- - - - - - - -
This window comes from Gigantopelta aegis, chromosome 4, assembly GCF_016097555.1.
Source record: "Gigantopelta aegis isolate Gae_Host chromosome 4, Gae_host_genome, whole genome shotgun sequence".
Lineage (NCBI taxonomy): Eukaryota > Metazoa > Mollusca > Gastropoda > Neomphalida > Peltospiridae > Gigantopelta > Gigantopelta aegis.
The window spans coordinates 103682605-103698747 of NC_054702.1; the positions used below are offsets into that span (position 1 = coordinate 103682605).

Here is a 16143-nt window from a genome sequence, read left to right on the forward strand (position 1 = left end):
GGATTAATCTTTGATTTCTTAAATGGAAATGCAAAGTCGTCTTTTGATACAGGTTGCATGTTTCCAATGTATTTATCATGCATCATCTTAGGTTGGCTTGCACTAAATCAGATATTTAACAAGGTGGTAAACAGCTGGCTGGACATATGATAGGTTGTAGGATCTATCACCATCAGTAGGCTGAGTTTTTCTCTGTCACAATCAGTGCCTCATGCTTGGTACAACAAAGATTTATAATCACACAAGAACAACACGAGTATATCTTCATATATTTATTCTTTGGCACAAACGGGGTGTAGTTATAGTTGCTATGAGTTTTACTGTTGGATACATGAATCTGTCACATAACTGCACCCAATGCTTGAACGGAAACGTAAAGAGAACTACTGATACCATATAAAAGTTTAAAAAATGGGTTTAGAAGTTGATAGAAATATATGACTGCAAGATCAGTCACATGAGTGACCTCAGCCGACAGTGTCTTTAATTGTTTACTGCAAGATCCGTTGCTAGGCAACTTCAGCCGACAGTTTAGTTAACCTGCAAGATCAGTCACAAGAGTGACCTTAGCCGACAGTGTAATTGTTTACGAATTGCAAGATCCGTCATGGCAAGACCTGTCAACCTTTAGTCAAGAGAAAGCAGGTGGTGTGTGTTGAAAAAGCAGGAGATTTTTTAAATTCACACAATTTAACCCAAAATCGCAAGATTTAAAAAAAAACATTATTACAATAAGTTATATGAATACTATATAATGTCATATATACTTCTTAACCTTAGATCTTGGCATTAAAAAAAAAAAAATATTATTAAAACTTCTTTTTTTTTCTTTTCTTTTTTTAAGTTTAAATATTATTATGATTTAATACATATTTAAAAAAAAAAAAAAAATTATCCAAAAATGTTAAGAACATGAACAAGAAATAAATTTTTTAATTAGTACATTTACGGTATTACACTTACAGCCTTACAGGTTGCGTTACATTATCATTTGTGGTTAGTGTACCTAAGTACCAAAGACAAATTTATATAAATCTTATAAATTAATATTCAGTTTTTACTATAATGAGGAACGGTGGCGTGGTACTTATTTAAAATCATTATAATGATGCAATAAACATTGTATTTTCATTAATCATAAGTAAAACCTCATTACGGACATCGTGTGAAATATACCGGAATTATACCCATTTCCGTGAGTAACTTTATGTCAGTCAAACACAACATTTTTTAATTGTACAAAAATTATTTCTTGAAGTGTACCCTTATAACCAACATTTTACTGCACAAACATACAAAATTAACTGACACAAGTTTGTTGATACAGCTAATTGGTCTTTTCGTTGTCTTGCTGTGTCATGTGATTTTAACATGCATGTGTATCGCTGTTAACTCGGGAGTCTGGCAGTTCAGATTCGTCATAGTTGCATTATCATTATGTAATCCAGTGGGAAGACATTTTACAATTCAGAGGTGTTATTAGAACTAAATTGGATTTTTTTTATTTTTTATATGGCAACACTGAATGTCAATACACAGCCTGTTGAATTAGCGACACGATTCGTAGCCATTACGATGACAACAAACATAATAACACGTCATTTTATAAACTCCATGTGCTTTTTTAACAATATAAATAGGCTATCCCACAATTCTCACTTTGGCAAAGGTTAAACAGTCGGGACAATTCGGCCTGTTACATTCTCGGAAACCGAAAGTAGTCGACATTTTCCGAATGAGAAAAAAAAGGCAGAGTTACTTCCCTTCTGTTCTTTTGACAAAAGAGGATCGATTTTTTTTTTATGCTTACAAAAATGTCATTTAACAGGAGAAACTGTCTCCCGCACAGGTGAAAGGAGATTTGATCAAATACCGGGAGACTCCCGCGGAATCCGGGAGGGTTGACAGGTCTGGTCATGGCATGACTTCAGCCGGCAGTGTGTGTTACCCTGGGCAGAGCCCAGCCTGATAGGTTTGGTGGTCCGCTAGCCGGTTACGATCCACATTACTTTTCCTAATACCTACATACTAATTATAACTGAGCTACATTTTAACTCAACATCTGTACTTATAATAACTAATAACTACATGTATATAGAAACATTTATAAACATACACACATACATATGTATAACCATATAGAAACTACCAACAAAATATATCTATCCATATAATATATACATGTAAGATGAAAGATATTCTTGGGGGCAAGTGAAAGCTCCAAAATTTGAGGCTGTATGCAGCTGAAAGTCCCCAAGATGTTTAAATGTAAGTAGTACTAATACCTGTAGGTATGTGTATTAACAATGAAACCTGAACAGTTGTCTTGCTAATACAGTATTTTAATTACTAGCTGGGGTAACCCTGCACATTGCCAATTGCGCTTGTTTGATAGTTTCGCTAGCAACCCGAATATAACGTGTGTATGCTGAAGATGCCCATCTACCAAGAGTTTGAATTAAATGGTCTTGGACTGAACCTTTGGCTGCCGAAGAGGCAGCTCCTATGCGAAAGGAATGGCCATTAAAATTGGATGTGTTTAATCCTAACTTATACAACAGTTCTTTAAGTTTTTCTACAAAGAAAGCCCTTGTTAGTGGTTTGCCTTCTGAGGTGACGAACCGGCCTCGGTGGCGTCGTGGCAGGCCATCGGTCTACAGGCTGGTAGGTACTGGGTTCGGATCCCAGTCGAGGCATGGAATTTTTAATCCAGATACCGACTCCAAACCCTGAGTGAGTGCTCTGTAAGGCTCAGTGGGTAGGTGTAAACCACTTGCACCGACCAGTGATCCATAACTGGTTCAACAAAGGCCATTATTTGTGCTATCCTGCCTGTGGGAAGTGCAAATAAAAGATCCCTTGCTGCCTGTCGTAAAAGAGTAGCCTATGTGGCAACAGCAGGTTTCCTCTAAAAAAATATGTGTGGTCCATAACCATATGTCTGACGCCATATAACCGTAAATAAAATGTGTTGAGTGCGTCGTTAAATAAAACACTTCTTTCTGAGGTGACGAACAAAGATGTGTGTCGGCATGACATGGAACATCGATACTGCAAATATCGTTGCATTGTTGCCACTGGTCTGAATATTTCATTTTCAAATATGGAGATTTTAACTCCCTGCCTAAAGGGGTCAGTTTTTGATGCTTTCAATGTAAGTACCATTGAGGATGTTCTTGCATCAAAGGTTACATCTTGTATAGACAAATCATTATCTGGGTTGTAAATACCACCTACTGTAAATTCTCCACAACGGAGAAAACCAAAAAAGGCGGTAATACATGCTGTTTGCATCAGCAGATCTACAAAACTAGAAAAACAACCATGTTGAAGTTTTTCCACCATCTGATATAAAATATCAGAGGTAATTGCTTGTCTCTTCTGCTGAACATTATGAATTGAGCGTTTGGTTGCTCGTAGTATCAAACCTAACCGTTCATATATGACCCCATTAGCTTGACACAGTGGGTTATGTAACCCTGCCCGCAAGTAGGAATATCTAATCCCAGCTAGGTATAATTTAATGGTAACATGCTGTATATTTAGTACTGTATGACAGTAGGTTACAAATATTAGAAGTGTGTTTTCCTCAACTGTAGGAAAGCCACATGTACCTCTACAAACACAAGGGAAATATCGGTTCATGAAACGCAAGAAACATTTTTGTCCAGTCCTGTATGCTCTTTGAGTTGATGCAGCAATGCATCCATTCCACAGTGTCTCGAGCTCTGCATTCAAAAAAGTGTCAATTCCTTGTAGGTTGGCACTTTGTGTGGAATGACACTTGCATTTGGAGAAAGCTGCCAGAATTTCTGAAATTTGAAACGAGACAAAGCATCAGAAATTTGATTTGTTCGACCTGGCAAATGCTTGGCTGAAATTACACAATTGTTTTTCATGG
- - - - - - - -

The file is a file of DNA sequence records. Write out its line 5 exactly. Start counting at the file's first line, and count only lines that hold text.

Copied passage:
Here is a 16143-nt window from a genome sequence, read left to right on the forward strand (position 1 = left end):